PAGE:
On Tuesdays, The Mick—a comedy about a hustler (Kaitlin Olson) who has to take over custody of her sister's three rich kids after her sister and her billionaire brother-in-law leave the country fleeing from federal charges—will debut at 8:30. Then, two new shows will share the 9 slot: Kicking & Screaming (a reality competition that teams 10 expert survivalists with partners who are anything but, and sees who can survivor in a Fiji tropical jungle) and drama Pitch (about a talented baseball pitcher who becomes the first woman to play on a Major League Baseball team).

Event series Shots Fired—about the aftermath of racially charged shootings in a North Carolina small town, starring Sanaa Lathan and Helen Hunt—will take over the Wednesday at 8 spot, while Empire creator Lee Daniels' new music drama Star (about three singers navigating the music business) will air Wednesday at 9 in between Empire's run. "It feels very different from Empire. It's a different way into the music business," said Walden.

Fox's revival of Prison Break, starring Wentworth Miller, Dominic Purcell and much of the original cast, will air Thursdays at 9 during midseason. (The network is hoping for the same ratings magic of The X-Files' return this past season). "This new chapter picks up in current day in a faraway prison, and it's exciting," said Walden.

If The CW keeps DC's Legends of Tomorrow at 8 on the night, it could lead to a two-hour block of shows featuring Wentworth Miller and Dominic Purcell.

Friday at midseason will feature the return of Masterchef Junior and Sleepy Hollow. On Sundays, time-traveling comedy Making History will slot in at 8:30.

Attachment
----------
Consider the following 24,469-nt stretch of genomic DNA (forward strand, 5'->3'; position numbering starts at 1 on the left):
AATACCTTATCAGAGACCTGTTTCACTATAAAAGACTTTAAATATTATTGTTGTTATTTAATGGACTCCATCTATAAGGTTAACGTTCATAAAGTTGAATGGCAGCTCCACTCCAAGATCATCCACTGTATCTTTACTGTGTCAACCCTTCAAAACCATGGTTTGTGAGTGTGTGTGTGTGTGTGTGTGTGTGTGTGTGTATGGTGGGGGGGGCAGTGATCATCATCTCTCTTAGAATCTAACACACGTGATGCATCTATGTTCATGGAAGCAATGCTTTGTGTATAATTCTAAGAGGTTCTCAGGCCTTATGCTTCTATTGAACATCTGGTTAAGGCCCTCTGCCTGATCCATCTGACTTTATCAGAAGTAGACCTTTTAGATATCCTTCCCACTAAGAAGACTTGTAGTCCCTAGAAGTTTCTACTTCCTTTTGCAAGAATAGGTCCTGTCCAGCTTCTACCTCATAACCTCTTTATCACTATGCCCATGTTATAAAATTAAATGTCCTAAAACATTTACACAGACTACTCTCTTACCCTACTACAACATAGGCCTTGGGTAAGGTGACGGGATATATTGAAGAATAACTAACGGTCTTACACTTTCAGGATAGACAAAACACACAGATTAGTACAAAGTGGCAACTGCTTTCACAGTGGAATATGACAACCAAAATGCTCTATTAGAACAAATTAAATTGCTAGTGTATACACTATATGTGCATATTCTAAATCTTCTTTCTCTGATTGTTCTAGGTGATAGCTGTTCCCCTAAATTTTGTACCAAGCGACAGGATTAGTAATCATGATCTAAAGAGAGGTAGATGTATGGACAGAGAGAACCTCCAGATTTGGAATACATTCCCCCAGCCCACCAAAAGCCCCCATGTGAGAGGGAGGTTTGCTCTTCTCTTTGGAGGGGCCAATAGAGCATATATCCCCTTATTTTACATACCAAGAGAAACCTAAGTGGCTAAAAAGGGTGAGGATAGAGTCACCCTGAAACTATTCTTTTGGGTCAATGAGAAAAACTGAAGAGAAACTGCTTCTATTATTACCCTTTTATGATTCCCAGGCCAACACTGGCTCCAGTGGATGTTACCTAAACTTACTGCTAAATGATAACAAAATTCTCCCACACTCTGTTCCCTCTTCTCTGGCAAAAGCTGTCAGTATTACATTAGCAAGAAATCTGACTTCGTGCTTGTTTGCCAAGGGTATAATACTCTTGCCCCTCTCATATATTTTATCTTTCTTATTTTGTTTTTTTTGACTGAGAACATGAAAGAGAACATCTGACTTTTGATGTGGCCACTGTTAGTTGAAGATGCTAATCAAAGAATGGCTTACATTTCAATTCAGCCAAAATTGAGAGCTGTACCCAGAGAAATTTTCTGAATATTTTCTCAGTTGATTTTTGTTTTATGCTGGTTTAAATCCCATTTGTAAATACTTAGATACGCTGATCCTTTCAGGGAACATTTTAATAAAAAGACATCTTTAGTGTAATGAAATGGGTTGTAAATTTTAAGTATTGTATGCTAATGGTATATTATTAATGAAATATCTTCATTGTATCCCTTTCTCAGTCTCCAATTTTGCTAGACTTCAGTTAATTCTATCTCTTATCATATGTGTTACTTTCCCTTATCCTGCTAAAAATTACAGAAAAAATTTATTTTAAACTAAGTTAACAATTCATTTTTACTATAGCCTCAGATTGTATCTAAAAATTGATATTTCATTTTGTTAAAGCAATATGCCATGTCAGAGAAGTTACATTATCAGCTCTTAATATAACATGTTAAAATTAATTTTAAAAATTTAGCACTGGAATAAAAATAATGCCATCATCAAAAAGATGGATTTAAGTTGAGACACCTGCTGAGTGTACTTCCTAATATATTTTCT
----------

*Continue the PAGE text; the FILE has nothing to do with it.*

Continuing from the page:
The network also announced that its new movie version of The Rocky Horror Picture Show will air in October. Laverne Cox stars as Dr. Frank-N-Furter, while the actor who originated that role, Tim Curry, is also on board, playing the narrator.

The schedule didn't include another live musical, but after the success of Grease: Live in January, "we're very interested in staying in this space," said Newman, who hopes to announce Fox's next live musical project in the coming months.

While Fox won't have another season of The X-Files ready for next season, "everyone is on board to do another installment of the show," said Walden. But because of the difficulty in coordinating the schedules of David Duchovny, Gillian Anderson and creator Chris Carter, it won't be back on the air until the 2017-18 season at the earliest.

Fox will present its schedule to advertisers and buyers at its upfront event this afternoon, which will be held as usual at New York's Beacon Theatre

UPDATE: Five days after unveilding its schedule, Fox announced a few changes: Pitch will air this fall, Thursdays at 9, while Bones will be held for midseason, still airing Thursdays at 9. And when Prison Break debuts in midseason, it will air on Tuesdays at 9, not Thursdays at 9.

FOX FALL 2016-17 SCHEDULE (New programs in ALL CAPS)


8-9 p.m. — Gotham

9-10 p.m. — Lucifer


8-8:30 p.m. — Brooklyn Nine-Nine (new time)

8:30-9 p.m. —  New Girl (new time)

9-10 p.m. — Scream Queens


8-9 p.m. — LETHAL WEAPON

9-10 p.m. — Empire


8-9 p.m. — Rosewood (new time)

9-10 p.m. — PITCH


8-9 p.m. — Hell's Kitchen

9-10 p.m. — THE EXORCIST


7-10:30 p.m. — Fox Sports Saturday: Fox College Football


7-7:30 p.m. — NFL on Fox

7:30-8 p.m. — The OT/Bob's Burgers

8-8:30 p.m. — The Simpsons

8:30-9 p.m. — SON OF ZORN

9-9:30 p.m. — Family Guy

9:30-10 p.m. — The Last Man on Earth




@jasonlynch Jason Lynch is TV Editor at Adweek, overseeing trends, technology, personalities and programming across broadcast, cable and streaming video.